Looking at cyberdata collected in recent times reveals intriguing insights that may affect our future view on digital security education as a prime defense mechanism for dealing with future threats. In this article, we first observe the cumulative change in cyber threat actors followed by summarizing our analysis of more than 20 years of cyberdata, based on the VERIS Community Database in order to distill key trends by extrapolating trends toward the future. When examining these findings, we then used our own expertise and observations to suggest future roles that might dominate the field of cybersecurity.
Over the last 21 years, “misuse” and “human error” have been seen as the most significant root cause of data breaches. From 2000 to 2021, we observe 4,457 human errors out of 10,363 errors as the root cause. According to research report Ponemon “Data breach costs rose from US$3.86 million to US$4.24 million, the highest average total cost in the history ” We also know that 287 is the average number of days taken to identify and contain a data breach. The longer it took to identify and contain, the more costly the breach.
In Figure 1 we observe that the cybersecurity industry is now better at identifying actors. Second, there is a significant rise in organized crime (5% to 38%), and lastly, the danger of mistakes by developers is increasing (from 0% ten years ago to 11% today). The actors have become increasingly sophisticated, and the impact is more catastrophic than 20 years ago.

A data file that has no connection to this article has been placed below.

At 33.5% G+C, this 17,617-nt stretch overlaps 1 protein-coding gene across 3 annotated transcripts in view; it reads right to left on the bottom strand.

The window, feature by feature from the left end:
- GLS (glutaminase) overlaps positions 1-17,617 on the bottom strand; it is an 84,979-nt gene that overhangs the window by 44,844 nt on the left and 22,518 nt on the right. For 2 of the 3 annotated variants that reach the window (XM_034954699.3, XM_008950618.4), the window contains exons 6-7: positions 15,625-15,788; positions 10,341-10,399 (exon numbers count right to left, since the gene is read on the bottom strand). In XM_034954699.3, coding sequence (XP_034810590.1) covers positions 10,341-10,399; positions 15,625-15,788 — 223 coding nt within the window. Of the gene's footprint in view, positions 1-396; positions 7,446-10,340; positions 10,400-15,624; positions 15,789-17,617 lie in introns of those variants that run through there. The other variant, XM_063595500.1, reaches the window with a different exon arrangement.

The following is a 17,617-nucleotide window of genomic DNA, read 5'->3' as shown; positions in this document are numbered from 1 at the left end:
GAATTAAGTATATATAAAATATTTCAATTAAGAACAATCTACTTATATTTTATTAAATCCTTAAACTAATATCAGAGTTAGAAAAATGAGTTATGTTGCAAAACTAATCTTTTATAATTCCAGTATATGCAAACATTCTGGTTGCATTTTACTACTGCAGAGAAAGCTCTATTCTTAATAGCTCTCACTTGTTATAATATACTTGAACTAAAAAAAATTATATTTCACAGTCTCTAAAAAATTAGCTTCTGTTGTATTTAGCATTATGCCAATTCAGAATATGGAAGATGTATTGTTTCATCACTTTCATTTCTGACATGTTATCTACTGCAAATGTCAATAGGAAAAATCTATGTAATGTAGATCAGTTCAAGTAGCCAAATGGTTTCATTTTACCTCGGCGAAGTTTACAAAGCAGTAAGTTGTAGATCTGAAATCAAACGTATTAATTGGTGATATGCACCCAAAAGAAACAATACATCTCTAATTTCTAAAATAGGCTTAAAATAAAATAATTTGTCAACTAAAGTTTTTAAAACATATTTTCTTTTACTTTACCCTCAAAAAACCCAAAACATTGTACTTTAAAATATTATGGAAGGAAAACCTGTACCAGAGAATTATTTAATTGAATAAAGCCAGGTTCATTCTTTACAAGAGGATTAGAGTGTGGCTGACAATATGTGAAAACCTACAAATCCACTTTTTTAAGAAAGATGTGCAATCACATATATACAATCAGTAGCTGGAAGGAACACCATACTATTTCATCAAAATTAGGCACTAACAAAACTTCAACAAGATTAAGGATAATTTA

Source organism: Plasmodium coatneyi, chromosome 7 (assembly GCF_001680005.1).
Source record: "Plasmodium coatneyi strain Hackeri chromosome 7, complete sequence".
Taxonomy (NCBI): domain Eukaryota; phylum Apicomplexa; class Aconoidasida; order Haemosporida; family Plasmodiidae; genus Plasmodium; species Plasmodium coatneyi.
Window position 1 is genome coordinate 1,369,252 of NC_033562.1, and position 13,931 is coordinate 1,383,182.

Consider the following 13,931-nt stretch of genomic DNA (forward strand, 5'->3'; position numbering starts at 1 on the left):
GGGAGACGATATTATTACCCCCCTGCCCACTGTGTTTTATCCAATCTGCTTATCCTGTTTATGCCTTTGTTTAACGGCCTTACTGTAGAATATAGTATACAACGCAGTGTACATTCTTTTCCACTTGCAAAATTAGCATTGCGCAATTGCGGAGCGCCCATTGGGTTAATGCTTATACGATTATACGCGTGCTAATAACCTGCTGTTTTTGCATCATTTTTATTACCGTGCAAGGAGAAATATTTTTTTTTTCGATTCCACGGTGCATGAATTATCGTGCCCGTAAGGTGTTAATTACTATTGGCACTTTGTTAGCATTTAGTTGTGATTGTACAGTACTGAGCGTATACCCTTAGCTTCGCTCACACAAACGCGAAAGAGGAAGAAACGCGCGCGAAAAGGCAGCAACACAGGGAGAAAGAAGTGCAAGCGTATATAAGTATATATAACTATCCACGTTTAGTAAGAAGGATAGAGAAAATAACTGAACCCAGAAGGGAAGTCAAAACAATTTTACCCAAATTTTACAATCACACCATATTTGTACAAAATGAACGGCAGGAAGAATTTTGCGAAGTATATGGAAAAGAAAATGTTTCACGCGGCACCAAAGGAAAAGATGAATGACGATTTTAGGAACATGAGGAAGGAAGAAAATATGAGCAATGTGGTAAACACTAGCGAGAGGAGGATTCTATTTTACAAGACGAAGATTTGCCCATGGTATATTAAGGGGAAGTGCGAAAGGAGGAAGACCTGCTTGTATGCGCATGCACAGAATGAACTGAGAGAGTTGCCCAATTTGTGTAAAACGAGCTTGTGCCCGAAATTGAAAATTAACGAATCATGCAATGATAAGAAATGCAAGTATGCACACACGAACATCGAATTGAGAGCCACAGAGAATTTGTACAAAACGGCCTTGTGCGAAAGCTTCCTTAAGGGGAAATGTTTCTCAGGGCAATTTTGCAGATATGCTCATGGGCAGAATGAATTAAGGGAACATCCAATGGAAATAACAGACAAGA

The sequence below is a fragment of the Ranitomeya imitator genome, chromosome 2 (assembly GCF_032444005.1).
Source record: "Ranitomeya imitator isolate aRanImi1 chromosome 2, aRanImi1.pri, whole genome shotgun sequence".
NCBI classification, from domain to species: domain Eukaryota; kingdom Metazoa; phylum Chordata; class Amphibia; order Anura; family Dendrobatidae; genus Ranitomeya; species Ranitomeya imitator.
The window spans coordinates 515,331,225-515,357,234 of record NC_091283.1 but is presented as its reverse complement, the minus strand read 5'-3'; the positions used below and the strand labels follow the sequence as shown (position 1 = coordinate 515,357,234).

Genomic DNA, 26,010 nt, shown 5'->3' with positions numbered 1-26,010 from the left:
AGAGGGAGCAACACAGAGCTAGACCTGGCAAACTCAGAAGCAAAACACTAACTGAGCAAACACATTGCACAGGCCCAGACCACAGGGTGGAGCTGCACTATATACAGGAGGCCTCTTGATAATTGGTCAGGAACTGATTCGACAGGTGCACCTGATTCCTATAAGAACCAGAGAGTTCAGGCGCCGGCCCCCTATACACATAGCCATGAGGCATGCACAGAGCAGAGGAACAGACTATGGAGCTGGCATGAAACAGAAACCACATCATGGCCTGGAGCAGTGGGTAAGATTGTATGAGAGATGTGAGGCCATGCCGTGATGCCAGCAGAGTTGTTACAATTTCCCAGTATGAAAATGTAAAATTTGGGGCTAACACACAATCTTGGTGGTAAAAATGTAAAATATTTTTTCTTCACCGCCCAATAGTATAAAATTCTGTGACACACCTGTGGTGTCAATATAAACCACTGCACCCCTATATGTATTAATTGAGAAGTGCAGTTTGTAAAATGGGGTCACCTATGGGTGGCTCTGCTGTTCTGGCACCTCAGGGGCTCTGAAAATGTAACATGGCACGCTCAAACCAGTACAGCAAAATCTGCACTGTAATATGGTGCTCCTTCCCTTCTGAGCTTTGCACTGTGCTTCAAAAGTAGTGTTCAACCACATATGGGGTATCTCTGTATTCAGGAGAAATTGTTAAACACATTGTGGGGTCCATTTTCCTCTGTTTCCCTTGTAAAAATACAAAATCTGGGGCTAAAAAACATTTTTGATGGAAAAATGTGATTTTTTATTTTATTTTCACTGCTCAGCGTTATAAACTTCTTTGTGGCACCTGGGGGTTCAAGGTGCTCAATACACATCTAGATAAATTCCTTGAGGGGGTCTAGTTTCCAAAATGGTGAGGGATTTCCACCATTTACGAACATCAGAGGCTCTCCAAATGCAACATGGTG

Figure 1 A 15-year cumulative change in identified actors in Cyber security incidents
“ In our world of machines, robots, and algorithm-based decision-making, technological and political trends will continue to influence our profession. This will call for new capabilities and expertise. ”
- Prof. dr. Yuri Bobbert -
How can we manage these continuously evolving threats of bad actors manipulating our data and human errors? In our current and future world of machines, robots, and algorithm-based decision-making, technological and political trends will continue to influence our profession. This new world will call for new capabilities and expertise. Thus, jobs will require new skillsets to take into account, that address the future challenges we see ahead. The role of CEO and CFO will change due to tech dominance in business, and the position of the (chief) security officers and risk and security leaders will change. Zukin et al. (2018) state “A broader skillset, including communication, change management, and leadership, is required to respond quickly and collaboratively to evolving cyber threats.”